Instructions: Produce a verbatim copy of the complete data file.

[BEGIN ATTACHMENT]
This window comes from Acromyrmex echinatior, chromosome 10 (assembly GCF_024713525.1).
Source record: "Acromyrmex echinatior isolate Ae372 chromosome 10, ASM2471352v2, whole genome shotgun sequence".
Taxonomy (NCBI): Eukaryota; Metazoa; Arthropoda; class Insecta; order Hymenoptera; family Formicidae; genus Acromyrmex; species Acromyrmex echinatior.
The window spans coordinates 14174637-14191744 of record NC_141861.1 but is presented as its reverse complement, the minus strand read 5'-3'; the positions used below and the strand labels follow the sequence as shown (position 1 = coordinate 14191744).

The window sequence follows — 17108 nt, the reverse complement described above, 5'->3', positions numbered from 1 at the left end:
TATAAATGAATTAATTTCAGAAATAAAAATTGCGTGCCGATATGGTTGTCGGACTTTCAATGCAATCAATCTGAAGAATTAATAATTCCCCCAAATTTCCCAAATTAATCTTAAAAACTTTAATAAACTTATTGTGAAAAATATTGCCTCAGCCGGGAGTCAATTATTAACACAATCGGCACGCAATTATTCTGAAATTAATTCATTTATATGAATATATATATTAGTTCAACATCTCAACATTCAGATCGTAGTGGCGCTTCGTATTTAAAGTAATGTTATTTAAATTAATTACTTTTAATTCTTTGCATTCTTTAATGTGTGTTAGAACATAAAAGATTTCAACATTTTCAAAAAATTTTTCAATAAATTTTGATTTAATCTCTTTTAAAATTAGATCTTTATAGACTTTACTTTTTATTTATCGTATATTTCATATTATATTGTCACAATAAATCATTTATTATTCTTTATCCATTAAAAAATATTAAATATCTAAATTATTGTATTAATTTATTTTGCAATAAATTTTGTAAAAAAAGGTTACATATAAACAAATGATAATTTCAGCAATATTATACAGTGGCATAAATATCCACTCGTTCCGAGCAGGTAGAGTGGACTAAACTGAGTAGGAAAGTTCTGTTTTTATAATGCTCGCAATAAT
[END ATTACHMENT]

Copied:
This window comes from Acromyrmex echinatior, chromosome 10 (assembly GCF_024713525.1).
Source record: "Acromyrmex echinatior isolate Ae372 chromosome 10, ASM2471352v2, whole genome shotgun sequence".
Taxonomy (NCBI): Eukaryota; Metazoa; Arthropoda; class Insecta; order Hymenoptera; family Formicidae; genus Acromyrmex; species Acromyrmex echinatior.
The window spans coordinates 14174637-14191744 of record NC_141861.1 but is presented as its reverse complement, the minus strand read 5'-3'; the positions used below and the strand labels follow the sequence as shown (position 1 = coordinate 14191744).

The window sequence follows — 17108 nt, the reverse complement described above, 5'->3', positions numbered from 1 at the left end:
TATAAATGAATTAATTTCAGAAATAAAAATTGCGTGCCGATATGGTTGTCGGACTTTCAATGCAATCAATCTGAAGAATTAATAATTCCCCCAAATTTCCCAAATTAATCTTAAAAACTTTAATAAACTTATTGTGAAAAATATTGCCTCAGCCGGGAGTCAATTATTAACACAATCGGCACGCAATTATTCTGAAATTAATTCATTTATATGAATATATATATTAGTTCAACATCTCAACATTCAGATCGTAGTGGCGCTTCGTATTTAAAGTAATGTTATTTAAATTAATTACTTTTAATTCTTTGCATTCTTTAATGTGTGTTAGAACATAAAAGATTTCAACATTTTCAAAAAATTTTTCAATAAATTTTGATTTAATCTCTTTTAAAATTAGATCTTTATAGACTTTACTTTTTATTTATCGTATATTTCATATTATATTGTCACAATAAATCATTTATTATTCTTTATCCATTAAAAAATATTAAATATCTAAATTATTGTATTAATTTATTTTGCAATAAATTTTGTAAAAAAAGGTTACATATAAACAAATGATAATTTCAGCAATATTATACAGTGGCATAAATATCCACTCGTTCCGAGCAGGTAGAGTGGACTAAACTGAGTAGGAAAGTTCTGTTTTTATAATGCTCGCAATAAT